Waterbeds usually consist of two types, hard-sided beds and soft-sided beds. Early waterbeds were hard-sided consisting of a frame resting on a deck and platform, upon which was the water-containing mattress. Soft-sided waterbeds look very similar to conventional beds and are designed to fit on existing bedroom furniture. First generation waterbeds had only one water chamber, so when disturbed significant wave-action could be felt.
Later generations of waterbeds took on wave-reducing methods, including fiber batting and interconnected water chambers. More modern waterbeds have a mixture of air and water chambers, which are usually interconnected. There are many advantages to owning a waterbed, but of course along with the advantages, come some disadvantages.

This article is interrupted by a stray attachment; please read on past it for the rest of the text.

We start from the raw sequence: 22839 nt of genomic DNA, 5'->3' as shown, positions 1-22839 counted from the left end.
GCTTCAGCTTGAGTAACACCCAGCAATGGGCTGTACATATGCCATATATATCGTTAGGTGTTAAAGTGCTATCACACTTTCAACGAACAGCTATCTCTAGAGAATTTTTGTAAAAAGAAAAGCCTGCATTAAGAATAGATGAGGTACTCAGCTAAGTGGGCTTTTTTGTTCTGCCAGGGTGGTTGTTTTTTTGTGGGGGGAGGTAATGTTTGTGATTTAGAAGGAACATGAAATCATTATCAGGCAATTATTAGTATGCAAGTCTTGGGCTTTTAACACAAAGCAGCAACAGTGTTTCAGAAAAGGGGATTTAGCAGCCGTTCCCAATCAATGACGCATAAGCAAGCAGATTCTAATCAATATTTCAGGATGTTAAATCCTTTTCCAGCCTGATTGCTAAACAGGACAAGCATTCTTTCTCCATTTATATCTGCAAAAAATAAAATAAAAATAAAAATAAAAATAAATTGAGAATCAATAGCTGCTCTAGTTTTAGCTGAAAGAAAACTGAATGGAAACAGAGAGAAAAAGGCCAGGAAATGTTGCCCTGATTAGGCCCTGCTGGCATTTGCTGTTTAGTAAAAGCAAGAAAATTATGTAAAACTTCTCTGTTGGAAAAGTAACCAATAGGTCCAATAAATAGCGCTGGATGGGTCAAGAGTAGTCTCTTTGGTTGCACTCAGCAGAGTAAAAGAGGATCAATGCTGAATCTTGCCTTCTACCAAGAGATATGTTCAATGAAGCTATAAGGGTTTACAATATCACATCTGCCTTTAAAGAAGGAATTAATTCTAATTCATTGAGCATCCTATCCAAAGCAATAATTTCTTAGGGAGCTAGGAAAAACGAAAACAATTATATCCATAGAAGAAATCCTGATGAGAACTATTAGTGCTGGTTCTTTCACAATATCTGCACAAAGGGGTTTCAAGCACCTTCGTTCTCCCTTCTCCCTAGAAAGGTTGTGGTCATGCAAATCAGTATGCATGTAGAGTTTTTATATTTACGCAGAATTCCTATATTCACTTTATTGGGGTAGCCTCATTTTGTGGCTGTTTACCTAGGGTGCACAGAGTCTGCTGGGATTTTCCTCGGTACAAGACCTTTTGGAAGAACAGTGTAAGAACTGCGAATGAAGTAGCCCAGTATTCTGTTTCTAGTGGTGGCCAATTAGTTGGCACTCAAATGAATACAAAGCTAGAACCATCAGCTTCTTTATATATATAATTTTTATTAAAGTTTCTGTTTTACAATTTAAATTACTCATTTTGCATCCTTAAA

The bed is always heated, which makes it very comfortable in the winter. Falling asleep is easier with the lowered what is pressure that comes from resting in a warmer environment. The warmth of the water also helps your muscles to relax resulting in improved what is circulation while alleviating sore of stiff muscles and joints. Althought with the comfort of a nice warm waterbed, comes a costly electric bill, not to mention the immobility of waterbeds compared to a mattress.